The challenges of technical debt and its impact on organizations


69% of IT managers identify technical debt as a major threat to their company’s ability to innovate, according to an OutSystems report.

With COVID-19 exposing vulnerabilities in organizations around the world, this latest industry survey from OutSystems examines the cost of technical debt facing businesses across industries and geographies.

“The combination of old code with the new generation of mobile apps, stack apps and the expansion of SaaS robs organizations of resources, time and ability to innovate,” said Paulo Rosado, CEO of ‘OutSystems.

“This report proves that technical debt will continue to worsen and requires a new approach to overcome it and innovate at a pace and scale for true competitive advantage.”

A major obstacle to innovation and recovery

As companies struggle to rebuild themselves from the challenges of the past year, technical debt has become a major obstacle to innovation and recovery, especially for growth-oriented companies.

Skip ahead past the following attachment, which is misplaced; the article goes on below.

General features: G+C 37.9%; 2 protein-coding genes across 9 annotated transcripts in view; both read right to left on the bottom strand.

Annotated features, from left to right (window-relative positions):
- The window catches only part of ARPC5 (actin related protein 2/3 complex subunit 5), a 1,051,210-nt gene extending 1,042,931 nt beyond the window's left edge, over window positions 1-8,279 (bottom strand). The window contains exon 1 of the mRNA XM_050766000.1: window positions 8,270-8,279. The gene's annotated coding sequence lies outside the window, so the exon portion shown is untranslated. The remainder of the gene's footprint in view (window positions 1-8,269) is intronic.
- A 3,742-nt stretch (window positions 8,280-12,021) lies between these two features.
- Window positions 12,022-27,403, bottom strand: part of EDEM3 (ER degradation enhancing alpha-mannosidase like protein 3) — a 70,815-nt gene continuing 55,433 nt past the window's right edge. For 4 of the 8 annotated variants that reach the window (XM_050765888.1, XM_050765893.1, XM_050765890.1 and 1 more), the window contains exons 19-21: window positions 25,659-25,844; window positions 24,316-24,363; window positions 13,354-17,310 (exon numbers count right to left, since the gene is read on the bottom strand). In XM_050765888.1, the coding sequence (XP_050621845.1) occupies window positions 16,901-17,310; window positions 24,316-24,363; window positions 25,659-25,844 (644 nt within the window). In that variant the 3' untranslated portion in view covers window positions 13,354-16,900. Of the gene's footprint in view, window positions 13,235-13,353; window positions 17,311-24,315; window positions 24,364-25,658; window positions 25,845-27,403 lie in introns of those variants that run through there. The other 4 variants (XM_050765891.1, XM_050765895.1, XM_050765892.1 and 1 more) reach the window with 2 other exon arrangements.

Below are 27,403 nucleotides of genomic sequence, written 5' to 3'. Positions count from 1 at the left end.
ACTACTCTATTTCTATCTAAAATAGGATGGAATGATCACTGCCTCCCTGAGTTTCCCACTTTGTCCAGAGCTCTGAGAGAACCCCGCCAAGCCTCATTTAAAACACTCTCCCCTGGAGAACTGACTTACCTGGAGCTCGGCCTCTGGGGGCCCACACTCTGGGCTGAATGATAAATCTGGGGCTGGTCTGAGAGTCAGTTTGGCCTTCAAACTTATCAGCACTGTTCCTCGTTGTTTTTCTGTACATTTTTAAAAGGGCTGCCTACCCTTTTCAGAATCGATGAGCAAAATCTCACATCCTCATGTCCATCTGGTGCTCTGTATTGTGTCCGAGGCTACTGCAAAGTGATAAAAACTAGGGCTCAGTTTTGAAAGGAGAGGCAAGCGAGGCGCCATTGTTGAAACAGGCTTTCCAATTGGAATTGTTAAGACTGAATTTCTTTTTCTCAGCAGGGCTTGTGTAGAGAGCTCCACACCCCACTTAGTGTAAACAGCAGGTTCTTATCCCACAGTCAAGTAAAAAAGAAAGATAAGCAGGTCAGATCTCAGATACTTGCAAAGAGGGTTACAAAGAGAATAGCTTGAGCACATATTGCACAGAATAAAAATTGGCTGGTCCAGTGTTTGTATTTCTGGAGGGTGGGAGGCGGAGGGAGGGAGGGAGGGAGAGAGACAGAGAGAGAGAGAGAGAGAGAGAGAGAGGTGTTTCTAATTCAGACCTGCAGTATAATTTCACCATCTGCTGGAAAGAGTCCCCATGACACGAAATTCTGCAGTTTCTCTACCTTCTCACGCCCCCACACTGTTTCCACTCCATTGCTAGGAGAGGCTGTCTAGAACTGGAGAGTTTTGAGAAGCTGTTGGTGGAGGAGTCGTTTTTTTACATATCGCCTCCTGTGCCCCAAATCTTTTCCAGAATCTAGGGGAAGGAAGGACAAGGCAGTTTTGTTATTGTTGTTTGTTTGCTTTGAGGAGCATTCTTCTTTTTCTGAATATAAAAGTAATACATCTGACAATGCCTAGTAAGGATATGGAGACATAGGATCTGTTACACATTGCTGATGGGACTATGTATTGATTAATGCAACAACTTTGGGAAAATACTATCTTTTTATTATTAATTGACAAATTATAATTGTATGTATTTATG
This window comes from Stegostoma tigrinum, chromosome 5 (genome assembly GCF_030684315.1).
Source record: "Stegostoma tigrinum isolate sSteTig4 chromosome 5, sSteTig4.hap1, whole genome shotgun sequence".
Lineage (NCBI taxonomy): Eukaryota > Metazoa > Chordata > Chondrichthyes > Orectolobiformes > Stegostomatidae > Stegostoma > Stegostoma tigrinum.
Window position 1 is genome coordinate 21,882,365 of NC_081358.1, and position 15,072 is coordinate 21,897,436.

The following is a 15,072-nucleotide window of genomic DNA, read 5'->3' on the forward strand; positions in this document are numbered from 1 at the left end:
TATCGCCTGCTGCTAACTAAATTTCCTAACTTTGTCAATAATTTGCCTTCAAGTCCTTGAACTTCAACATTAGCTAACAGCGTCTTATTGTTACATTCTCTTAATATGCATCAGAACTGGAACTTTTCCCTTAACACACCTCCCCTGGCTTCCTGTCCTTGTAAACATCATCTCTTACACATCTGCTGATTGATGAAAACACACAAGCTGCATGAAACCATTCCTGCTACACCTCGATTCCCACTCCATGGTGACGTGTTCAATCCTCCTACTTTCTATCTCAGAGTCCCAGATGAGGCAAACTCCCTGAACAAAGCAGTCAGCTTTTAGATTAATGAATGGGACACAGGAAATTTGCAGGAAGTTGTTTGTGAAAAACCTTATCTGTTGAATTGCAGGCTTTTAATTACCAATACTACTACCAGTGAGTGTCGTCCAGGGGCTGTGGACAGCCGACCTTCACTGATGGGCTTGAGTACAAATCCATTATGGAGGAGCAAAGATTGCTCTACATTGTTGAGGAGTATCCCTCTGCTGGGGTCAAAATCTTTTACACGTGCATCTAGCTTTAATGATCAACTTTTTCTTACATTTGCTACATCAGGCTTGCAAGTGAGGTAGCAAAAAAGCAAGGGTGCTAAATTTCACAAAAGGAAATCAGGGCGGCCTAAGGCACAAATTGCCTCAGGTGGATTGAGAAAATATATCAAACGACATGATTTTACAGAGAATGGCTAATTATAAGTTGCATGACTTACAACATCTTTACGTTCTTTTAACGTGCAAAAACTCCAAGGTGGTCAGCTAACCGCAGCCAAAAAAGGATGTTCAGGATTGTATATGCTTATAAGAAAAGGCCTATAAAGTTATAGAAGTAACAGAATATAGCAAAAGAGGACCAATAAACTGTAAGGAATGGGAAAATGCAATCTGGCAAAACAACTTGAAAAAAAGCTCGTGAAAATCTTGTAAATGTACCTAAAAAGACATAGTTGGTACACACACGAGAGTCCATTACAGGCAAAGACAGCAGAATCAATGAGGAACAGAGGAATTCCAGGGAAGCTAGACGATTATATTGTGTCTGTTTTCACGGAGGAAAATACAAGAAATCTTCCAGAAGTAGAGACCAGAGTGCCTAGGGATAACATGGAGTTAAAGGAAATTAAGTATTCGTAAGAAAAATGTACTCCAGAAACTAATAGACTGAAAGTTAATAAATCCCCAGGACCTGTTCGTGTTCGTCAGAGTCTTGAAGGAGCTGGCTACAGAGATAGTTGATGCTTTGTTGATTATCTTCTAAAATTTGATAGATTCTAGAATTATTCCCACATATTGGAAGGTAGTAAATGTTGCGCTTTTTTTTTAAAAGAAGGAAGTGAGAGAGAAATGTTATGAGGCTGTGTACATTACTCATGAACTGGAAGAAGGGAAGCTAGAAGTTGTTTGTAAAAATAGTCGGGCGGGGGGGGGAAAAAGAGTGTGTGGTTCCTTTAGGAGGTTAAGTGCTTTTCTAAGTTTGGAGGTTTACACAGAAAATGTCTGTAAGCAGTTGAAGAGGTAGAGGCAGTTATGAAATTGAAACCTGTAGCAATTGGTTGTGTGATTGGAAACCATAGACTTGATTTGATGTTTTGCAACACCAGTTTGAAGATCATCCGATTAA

Technical debt is a technical design or development choice made for short-term benefit with long-term consequences. Across industries, this results from developing solutions that are implemented quickly to maximize speed, rather than optimize for the future.

Based on a global survey of 500 IT executives, the report sheds light on the challenges businesses face in dealing with the many causes of technical debt, including pressure to meet deadlines, the ever-changing market, and technology obsolete.

The many obstacles of technical debt

  • 69% of IT leaders say technical debt fundamentally limits their ability to innovate, 61% say it hurts their business performance, and 64% agree that it will continue to have a major impact in the future.
  • There is a huge opportunity cost for companies of all sizes in all industries as they spend time, money, and other resources on technical debt instead of innovation. On average, businesses spend about one-third of their IT budget on technical debt – this figure rises to 41% for businesses.
  • There is no single cause for technical debt, although IT managers cite too many development languages ​​/ frameworks (52%), revenue within the development team (49%), and accept defects known to meet publication deadlines (43%).
  • Companies continue to delay processing technical debt, further compounding the problem. Only 20% say tech debt is something they manage well now, although 36% say they will be able to manage tech debt in the future.
  • Technical debt gets worse as businesses grow. Businesses spend 41% of their IT budget on technical debt, while small businesses spend 27%.

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